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BOP Holds First Annual Educators Training

By admin
June 30, 2013

Cages and Spat Collectors

BOP Educators First Annual Training

This past Thursday and Friday we hosted a professional development opportunity for middle school teachers and after school program coordinators. This was a truly amazing group of educators who are totally committed to providing the type of connection to the natural world that we value so much at Harbor School.  On Thursday, teachers received an introduction to the Billion Oyster Project, learned about water quality concerns in the harbor and how we are working to restore the estuarine environment through oyster restoration.  Each group received water quality monitoring equipment, and was trained by Sam and Jeremy on how to test for key parameters.  We spent the afternoon assembling oyster cages and conducting their first official bivalve monitor.  Each school or group received a cage with 300 newly settled spat on shell.  These oysters came from Fishers Island stock and were raised from fertilized eggs in our aquaculture lab.  We finished on Thursday by installing the cages temporarily at pier 101. We started the day on Friday with a sail on the Pioneer where educators received a Harbor literacy lesson from Ann and Jeremy, participated in a trawl, identified local species, learned navigation from rising Harbor senior Paul Blatt and of course, learned to shuck, dissect and eat oysters.  We returned to GI Friday afternoon to build spat collectors that were then attached to the cages.   The last step on Friday was a boat ride over to Brooklyn Bridge Park to install the cages there.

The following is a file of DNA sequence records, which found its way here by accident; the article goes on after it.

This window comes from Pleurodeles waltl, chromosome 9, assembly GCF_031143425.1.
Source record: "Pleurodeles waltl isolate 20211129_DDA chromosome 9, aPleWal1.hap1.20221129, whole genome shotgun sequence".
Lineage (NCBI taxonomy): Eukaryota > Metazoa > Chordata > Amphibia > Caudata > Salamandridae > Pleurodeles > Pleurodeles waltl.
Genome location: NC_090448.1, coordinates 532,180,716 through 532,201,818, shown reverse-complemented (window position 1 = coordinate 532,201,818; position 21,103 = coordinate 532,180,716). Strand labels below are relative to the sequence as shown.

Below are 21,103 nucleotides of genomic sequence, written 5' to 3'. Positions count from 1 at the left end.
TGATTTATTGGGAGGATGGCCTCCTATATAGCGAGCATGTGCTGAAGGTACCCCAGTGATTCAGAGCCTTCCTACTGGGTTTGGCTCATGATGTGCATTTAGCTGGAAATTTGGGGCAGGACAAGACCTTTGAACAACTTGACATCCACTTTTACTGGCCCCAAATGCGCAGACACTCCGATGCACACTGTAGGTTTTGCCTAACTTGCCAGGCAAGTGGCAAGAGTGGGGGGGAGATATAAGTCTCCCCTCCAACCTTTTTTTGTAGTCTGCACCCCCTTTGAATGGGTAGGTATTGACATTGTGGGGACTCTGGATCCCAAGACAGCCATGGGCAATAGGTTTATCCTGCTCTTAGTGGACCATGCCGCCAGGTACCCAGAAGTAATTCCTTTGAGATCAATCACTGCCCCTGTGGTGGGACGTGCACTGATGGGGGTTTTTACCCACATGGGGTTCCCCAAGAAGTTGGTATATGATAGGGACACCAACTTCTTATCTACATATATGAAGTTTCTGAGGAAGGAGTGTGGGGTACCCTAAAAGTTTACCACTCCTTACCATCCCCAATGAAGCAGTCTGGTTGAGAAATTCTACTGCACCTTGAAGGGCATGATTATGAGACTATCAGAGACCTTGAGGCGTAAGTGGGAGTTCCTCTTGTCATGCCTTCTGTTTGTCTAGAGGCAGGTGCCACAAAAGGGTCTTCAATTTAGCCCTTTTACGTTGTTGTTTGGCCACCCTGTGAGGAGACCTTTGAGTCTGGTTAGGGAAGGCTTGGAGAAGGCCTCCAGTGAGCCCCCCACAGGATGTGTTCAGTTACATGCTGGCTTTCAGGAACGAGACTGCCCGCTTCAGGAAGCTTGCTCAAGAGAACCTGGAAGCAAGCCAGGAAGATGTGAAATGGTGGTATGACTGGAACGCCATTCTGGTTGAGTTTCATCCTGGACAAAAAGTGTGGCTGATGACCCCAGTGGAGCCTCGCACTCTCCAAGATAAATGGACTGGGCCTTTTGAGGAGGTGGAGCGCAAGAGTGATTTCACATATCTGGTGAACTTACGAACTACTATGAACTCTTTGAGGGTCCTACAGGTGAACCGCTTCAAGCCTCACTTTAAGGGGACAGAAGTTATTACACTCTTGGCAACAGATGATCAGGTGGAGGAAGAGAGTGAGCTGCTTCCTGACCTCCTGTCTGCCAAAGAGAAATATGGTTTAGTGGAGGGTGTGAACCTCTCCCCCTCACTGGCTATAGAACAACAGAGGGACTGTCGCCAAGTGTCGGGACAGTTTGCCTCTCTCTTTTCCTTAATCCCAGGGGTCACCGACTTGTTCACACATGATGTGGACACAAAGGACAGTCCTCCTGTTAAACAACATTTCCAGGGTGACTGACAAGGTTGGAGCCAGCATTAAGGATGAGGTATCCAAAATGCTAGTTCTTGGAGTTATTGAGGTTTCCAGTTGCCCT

The end products are 15 oyster gardens that will be spread around the harbor from Jamaica Bay to the Harlem River and even Long Island Sound.  As these oysters mature they will begin to reproduce.  From a restoration point of view these breeding colonies could greatly increase the reproductive potential of New York harbor.  From an education standpoint these educators are greatly increasing the number of New York City public school children who will reach some level of environmental and harbor literacy before entering high school.  Each teacher represents 100 students that will be taught science through and other core subject through the lens of the estuary and oysters next year. That’s over 1,000 middle school students, each year as long as these teachers continue to implements the program.  Each garden comes with a growing collection of harbor, restoration and oyster based lessons that are aligned to the middle school scope and sequence.